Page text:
We live in a world that accepts American hip-hop as authentic but American reggae as flaccid. Sort of like looking for french fries in Chinatown–sure you can find it, but it’s not the best, so why bother? American reggae has had a hard time finding an international audience that deem their music as authentic and as real as Marley, Tosh, or Beenie Man. There are subtle yet reinforced reminders that only real reggae comes from Jamaica, and no other place has the ability to produce talent that competes with the homegrown originals of Jamaican music. The charts, DJs and journalists constantly remind us of whose riddim and whose song is #1 in Jamaica. The award shows always hone in on strictly Jamaican reggae artists and therefore omit a great market and talent that is out there, pumping out great reggae music just the same. The time has come, for the many who thought only good authentic reggae comes from Jamaica– to bite their tongues.
“Time is not counted from daylight, but from Midnite”
As an avid listener of reggae music, I am certain and definite when I hear true reggae that is thought provoking, heartfelt, and just damn good. It has been said that not everyone can play reggae, and I truly agree with that–it takes a certain vibration and sensibility to get the rhythms and timing right. Many times American bands lack the complete formula to provide consistent and full music and this can leave audiences limp. After all, many average bands have to avert to Marley tunes in between their own to keep the momentum. There is a need to keep covers on their playlists or their albums. For once I have come across a band who uses no filler, no derivatives and no covers to create an original sound of their own, and the St.Croix-based Midnite is that band.
Midnite’s founders are Gainde, keyboardist and musical director and his brother, Vaughn Benjamin, lead vocalist and principle songwriter. Together they have created a musical entity that has transformed reggae music and how we think about it. St. Croix, in the US Virgin Islands, is not necessarily American, and not at all Jamaican, but close enough to both coasts that the influences of each land is apparent upon first listen. Midnite does not “try” to be a reggae band, but instead they succeed where many others have not and that is in their originality and their determination to stay true to roots music. It’s a very daunting task to find in these days of overdubbing, hip-hop and dancehall remixes into practically every modern reggae song that you hear. Midnite’s resilience shines in their music because they have designed their songs to be raw and rootsy.
The band has produced four solidly superb albums that showcase their ability to go toe to toe with the very best out of Jamaica. “Unpolished,” “Ras Mek Peace (before Reverb without Delay),” “Jubilees of Zion,” and their most recent offering “Seek Knowledge before Vengeance” are all very strong efforts. Midnite’s sound has many Jamaicans wondering what parish are they from, and if they are not from Jamaica, then how dem a do it? How did they capture reggae so profoundly? A lot of that detail comes through in Midnite’s steadfastly strong lyrical content with smooth yet simplistic melodies. Their message is clearly Rastafarian, and their devotion to spreading that message is firm and musically inspirational. They delve deep into subjects that are specific to these times and can address the distinct social problems of today. To complete their formula, they encompass heavy use of drum and bass patterns that are reminiscent of the 70s classic period keeping a harmonious weave in their music. As an avid listener, their music is refreshing.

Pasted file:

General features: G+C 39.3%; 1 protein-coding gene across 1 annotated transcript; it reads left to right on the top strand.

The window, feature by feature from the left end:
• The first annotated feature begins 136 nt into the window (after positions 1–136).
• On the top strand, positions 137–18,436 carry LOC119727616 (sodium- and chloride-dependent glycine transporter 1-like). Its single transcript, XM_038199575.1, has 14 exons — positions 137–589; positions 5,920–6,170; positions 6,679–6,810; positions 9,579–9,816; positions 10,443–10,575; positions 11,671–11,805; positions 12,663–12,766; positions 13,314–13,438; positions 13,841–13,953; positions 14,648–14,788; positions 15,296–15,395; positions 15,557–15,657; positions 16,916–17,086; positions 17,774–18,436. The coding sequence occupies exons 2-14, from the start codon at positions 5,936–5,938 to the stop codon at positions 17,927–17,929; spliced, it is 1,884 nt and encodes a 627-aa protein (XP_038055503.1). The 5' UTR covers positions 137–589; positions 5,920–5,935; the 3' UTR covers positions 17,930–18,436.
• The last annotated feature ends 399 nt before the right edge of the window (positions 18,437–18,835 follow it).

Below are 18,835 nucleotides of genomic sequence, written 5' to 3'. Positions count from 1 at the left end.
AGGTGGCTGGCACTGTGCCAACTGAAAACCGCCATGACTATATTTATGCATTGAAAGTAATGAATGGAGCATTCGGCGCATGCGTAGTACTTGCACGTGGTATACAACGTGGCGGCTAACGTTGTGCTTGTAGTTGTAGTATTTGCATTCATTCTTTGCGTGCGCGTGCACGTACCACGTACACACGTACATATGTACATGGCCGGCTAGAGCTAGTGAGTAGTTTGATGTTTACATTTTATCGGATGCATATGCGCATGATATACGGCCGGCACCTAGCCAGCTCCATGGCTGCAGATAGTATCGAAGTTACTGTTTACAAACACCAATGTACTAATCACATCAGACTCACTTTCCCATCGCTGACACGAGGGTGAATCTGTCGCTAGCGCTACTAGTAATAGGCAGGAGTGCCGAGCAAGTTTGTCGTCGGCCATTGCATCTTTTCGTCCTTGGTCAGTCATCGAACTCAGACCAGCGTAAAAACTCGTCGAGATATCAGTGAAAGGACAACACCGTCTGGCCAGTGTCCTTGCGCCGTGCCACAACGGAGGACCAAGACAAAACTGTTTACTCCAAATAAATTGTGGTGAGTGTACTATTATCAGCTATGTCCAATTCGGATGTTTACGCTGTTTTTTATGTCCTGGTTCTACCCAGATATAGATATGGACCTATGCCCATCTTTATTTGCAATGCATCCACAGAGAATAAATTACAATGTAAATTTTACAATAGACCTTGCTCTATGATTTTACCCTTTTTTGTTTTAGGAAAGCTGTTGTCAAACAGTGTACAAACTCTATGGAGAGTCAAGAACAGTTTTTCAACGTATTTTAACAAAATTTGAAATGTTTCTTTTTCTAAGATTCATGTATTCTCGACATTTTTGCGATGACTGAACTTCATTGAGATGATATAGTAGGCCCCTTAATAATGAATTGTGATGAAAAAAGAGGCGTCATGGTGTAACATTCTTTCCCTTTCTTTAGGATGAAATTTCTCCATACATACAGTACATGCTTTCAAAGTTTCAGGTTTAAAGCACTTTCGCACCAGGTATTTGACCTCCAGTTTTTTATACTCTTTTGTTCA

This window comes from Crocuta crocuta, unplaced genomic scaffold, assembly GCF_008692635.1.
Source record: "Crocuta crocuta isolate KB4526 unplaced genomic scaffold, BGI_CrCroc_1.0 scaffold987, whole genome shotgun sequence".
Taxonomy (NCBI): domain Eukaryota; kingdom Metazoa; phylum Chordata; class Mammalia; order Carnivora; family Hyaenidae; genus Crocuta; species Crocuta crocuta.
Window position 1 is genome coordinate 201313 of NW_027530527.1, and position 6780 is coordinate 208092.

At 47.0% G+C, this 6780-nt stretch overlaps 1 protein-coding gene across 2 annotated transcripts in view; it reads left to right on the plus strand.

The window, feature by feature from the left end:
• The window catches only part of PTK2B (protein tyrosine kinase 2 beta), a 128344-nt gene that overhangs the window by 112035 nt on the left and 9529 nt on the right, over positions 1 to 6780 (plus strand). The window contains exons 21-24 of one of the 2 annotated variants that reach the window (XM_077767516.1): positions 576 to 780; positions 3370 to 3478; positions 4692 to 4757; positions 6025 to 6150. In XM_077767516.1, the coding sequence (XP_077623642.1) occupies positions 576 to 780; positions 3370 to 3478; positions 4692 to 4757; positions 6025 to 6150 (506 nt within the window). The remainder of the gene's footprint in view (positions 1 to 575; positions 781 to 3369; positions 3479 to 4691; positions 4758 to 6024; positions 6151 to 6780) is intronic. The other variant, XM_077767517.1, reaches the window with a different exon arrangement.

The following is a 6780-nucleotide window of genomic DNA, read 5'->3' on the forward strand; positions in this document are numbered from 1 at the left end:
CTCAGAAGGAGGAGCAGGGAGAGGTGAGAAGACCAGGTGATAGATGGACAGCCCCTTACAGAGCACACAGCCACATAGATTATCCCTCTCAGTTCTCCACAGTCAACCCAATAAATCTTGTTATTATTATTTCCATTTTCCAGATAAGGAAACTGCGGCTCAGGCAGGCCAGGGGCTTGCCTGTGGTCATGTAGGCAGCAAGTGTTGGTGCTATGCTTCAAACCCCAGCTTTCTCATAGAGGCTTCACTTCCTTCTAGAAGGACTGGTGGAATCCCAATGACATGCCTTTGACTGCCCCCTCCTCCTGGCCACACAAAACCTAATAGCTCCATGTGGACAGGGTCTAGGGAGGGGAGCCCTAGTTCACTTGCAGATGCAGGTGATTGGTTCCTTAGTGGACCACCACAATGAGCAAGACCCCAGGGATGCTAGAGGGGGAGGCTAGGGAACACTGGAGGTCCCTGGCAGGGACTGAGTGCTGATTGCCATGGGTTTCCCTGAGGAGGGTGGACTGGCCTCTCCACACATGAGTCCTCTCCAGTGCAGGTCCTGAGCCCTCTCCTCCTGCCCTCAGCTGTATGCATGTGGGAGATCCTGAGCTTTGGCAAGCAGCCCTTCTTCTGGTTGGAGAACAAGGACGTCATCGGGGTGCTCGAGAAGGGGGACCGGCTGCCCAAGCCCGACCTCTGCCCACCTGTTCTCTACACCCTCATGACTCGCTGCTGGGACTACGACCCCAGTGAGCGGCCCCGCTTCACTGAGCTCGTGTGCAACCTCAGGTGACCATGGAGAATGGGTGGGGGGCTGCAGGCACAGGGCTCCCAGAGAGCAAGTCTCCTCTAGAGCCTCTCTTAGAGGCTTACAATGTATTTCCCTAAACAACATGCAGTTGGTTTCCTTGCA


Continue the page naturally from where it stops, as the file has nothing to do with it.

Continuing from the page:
The band spent roughly six years in Washington, DC, testing out their brand of reggae on whomever would listen, and before long, they had a consistent following that trekked wherever the band played. Their DC shows mirrored going to church–getting cleansed by their music in some of the raunchiest clubs. Most nights the clubs would overflow with people to the point of crowd control–sweat dripping, elbow pushing, and toe stepping. There was always a sincerity in their approach to please the audience, despite the struggles they were going through to break the mold. The regulars and non regulars alike would come just to hear the band, and often the crowd would be singing and dancing so much, they’d be begging for an encore before closing their set for the evening. Every night was like that and it became apparent to the band that in order for them to graduate to another level in this business they would have to leave DC.
In 1999, Midnite left DC to return to St. Croix. DC has not been the same since–no other band has come on the scene to replace or fill their shoes; it became apparent to the reggae regulars that we had witnessed a star rising. And as frequenters of their shows, their absence left a deep impact on the reggae scene here. It’s not often talent comes along and you’re able to spot the essence of stardom when it appears.
Fast forward to 2002 and Midnite has successfully produced their third and fourth album “Jubilees of Zion” and “Seek Knowledge before Vengeance.” They have regrouped their promotion and marketing departments and are now re-introducing themselves to the larger world. No longer a “local” talent, they are a God-given talent that will go wherever the Most High will carry them. The band has been able to transcend to this level through sheer word of mouth, for their music speaks for itself.